Sunday, August 30, 2009

Fat Burning Machine - Part 2

continued from Part 1

A few years ago (let’s say, pre-MDA), I didn’t really eat all that "well" – my diet consisted of too many carbs and other crap – both processed and unprocessed. I thought - “I do triathlons, I can’t eat whatever I want, whenever I want!” (typical noob mentality). After my first season, I weighed as much as I ever did - 160 lbs of non-mean and non-lean non-machine.

As any endurance athlete knows, the hunger pangs that can come on during training can get pretty bad. Back then, I couldn’t imagine going 3 hours without eating. Sometimes if I got too low on calories, I would get into a really cranky and irritable. It didn’t matter if I was in the middle of training, or just at work – I was a different person if I was hungry (Dr. Jekyl/Mr. Hyde), and it would come on strong and fast. Not fun - for myself, or others. I taught my body how to burn CHO as a main fuel source, and since it was very finite and quick to burn - this led to some of these "mood swings".

Since adopting a high fat diet, where at least 55% of calories coming from fat, I have noticed a number of things. Mainly:

* Those hunger pangs don’t really come around as much.
* I have done some pretty hard, and/or long workouts, where I have taken in little to no calories. I'm talking a 2-2.5 hammerfest ride where I took in 0 (zero) calories, and a 5 hour ride where I took in a measly 700 calories - in the middle of winter no less. On the latter ride, my friend Paul took in over 2500, and still bonked hard at the end. (Granted, fueling in the 24-48 hours prior to each workout has an effect, but still - there is something to be said).

The reason is because I have taught my body to burn fat as a primary fuel source - whether I am training or not training. How is this beneficial? Aside from not having mood swings and possibly eating my, or other people's heads off, there are a multitude of them, which I will talk about in below, and in future posts (primarily around the body's response to CHO consumption).

One of the main benefits is that your body doesn't crave CHO, and hence, burn it as much, leaving you feeling like crap when you need more. Secondly, you don't have to rely on them as much - especially while racing. Three, it's a nearly endless energy source in your body.

Why are these beneficial? From a racing standpoint, would you want your engine tuned to running on a fast burning, very finite fuel, or a slower burning, not as finite energy source? While the previous reasons and examples may not spell it out clearly, Alan does a much better job comparing a corvette, accord and prius (albeit, in much more detail) on his blog (and if you don't read his blog, you definitely are not in "the know" - learn it). He also has 2 morsels of information on becoming more of a fat-burning machine here.

Now, I want to be clear about 2 things (unrelated to the 2 morsels above):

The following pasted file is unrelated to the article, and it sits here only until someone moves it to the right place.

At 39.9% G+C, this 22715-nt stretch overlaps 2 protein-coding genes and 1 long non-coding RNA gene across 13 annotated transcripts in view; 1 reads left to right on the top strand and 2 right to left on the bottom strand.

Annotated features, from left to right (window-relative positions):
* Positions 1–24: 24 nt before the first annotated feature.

• When I mention fat, I mean GOOD fats such as olive oil, avocados, nuts & seeds, clean animal fat (it does make nearly everything better), and coconut oil (high in Medium Chain Triglycerides [thanks James]). NOT processed industrial oils (corn, vegetable, canola, etc) and crap like that

• I am not anti-carb. I just don’t think we need as much as we think we do. We only need as much as we need. (kinda like the hunger [needing to eat] vs. appetite [wanting to eat] thing - which I will get into)

These last 2 posts will lead into the next 6 blog posts will be a series of articles I wrote called “The Endurance Athletes Guide to Nutrition”, where I will basically write about everything I learned over the past 8 months or so. I hope you enjoy!

3 comments:

Toby Guillette said...

This is a great topic and an area I would like to learn more about so I am looking forward to reading your next posts. Thanks for sharing your findings!

Jeff said...

Denner, Enjoying the posts (and the new pic, sick!). I have two personal questions:

1. How are you determining the percentage of your diet coming from fats, is it a ratio of calories? And are you weighing out food before cooking/eating it? I ask since you seem to have this number dialed in (55%).

2. What's your ratio of animal-based fat / plant based fat.

Ryan Denner said...

Hey Jeff-

1.) I talk about the breakdown in Part 5 of the upcoming series. I used fitday.com, and basically put in everything I eat during an 'average' day, and it computes all the percentages.

2.) Good question - I honestly don't know. I will say predominately plant-based fats. However, my animal fat % has increased a little since part 5 was written a few months ago. I replaced olive oil with butter in some cooking since butter is a much more stable cooking fat because of its higher saturated fat content. A higher satfat doesn't breakdown into free radicals (the very thing endurance athletes have too much of) as mono or poly-unstaurated oils do. That, and I just really like butter. When I don't feel like butter, or want to change it up, I will use coconut oil, which is also very high in satfat, and stable cooking fat.